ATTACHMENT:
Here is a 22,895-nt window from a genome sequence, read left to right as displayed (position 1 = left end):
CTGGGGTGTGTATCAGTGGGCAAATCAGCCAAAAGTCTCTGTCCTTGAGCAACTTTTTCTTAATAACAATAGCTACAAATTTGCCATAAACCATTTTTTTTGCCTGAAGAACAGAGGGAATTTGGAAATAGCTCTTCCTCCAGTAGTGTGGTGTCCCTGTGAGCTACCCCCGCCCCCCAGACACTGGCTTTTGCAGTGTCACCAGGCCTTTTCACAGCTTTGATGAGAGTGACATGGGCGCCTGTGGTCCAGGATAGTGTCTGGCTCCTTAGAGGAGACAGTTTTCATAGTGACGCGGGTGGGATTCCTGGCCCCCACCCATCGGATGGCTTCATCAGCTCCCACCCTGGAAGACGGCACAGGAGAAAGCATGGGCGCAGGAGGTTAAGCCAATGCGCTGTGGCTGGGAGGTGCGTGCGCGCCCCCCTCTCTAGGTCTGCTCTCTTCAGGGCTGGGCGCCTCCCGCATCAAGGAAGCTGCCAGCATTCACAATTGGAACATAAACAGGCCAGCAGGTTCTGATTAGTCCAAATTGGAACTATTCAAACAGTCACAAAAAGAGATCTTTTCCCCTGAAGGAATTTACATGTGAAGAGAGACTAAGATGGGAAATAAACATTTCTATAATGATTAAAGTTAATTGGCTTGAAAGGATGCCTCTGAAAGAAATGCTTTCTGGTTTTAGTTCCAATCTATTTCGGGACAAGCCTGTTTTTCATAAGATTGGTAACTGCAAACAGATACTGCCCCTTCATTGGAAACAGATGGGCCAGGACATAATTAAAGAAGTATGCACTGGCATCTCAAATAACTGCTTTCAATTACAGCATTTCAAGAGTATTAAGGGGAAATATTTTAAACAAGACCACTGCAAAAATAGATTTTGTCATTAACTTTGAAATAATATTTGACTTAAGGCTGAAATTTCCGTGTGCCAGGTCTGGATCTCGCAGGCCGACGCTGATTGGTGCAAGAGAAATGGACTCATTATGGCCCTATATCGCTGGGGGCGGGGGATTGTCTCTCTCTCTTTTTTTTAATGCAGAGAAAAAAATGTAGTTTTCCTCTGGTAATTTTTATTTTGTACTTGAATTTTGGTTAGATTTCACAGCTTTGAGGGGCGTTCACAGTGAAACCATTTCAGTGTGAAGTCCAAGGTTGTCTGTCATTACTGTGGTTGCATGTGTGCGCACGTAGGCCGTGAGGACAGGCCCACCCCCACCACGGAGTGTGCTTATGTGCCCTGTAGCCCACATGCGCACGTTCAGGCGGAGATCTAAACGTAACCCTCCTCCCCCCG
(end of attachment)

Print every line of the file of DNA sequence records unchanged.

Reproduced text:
Here is a 22,895-nt window from a genome sequence, read left to right as displayed (position 1 = left end):
CTGGGGTGTGTATCAGTGGGCAAATCAGCCAAAAGTCTCTGTCCTTGAGCAACTTTTTCTTAATAACAATAGCTACAAATTTGCCATAAACCATTTTTTTTGCCTGAAGAACAGAGGGAATTTGGAAATAGCTCTTCCTCCAGTAGTGTGGTGTCCCTGTGAGCTACCCCCGCCCCCCAGACACTGGCTTTTGCAGTGTCACCAGGCCTTTTCACAGCTTTGATGAGAGTGACATGGGCGCCTGTGGTCCAGGATAGTGTCTGGCTCCTTAGAGGAGACAGTTTTCATAGTGACGCGGGTGGGATTCCTGGCCCCCACCCATCGGATGGCTTCATCAGCTCCCACCCTGGAAGACGGCACAGGAGAAAGCATGGGCGCAGGAGGTTAAGCCAATGCGCTGTGGCTGGGAGGTGCGTGCGCGCCCCCCTCTCTAGGTCTGCTCTCTTCAGGGCTGGGCGCCTCCCGCATCAAGGAAGCTGCCAGCATTCACAATTGGAACATAAACAGGCCAGCAGGTTCTGATTAGTCCAAATTGGAACTATTCAAACAGTCACAAAAAGAGATCTTTTCCCCTGAAGGAATTTACATGTGAAGAGAGACTAAGATGGGAAATAAACATTTCTATAATGATTAAAGTTAATTGGCTTGAAAGGATGCCTCTGAAAGAAATGCTTTCTGGTTTTAGTTCCAATCTATTTCGGGACAAGCCTGTTTTTCATAAGATTGGTAACTGCAAACAGATACTGCCCCTTCATTGGAAACAGATGGGCCAGGACATAATTAAAGAAGTATGCACTGGCATCTCAAATAACTGCTTTCAATTACAGCATTTCAAGAGTATTAAGGGGAAATATTTTAAACAAGACCACTGCAAAAATAGATTTTGTCATTAACTTTGAAATAATATTTGACTTAAGGCTGAAATTTCCGTGTGCCAGGTCTGGATCTCGCAGGCCGACGCTGATTGGTGCAAGAGAAATGGACTCATTATGGCCCTATATCGCTGGGGGCGGGGGATTGTCTCTCTCTCTTTTTTTTAATGCAGAGAAAAAAATGTAGTTTTCCTCTGGTAATTTTTATTTTGTACTTGAATTTTGGTTAGATTTCACAGCTTTGAGGGGCGTTCACAGTGAAACCATTTCAGTGTGAAGTCCAAGGTTGTCTGTCATTACTGTGGTTGCATGTGTGCGCACGTAGGCCGTGAGGACAGGCCCACCCCCACCACGGAGTGTGCTTATGTGCCCTGTAGCCCACATGCGCACGTTCAGGCGGAGATCTAAACGTAACCCTCCTCCCCCCG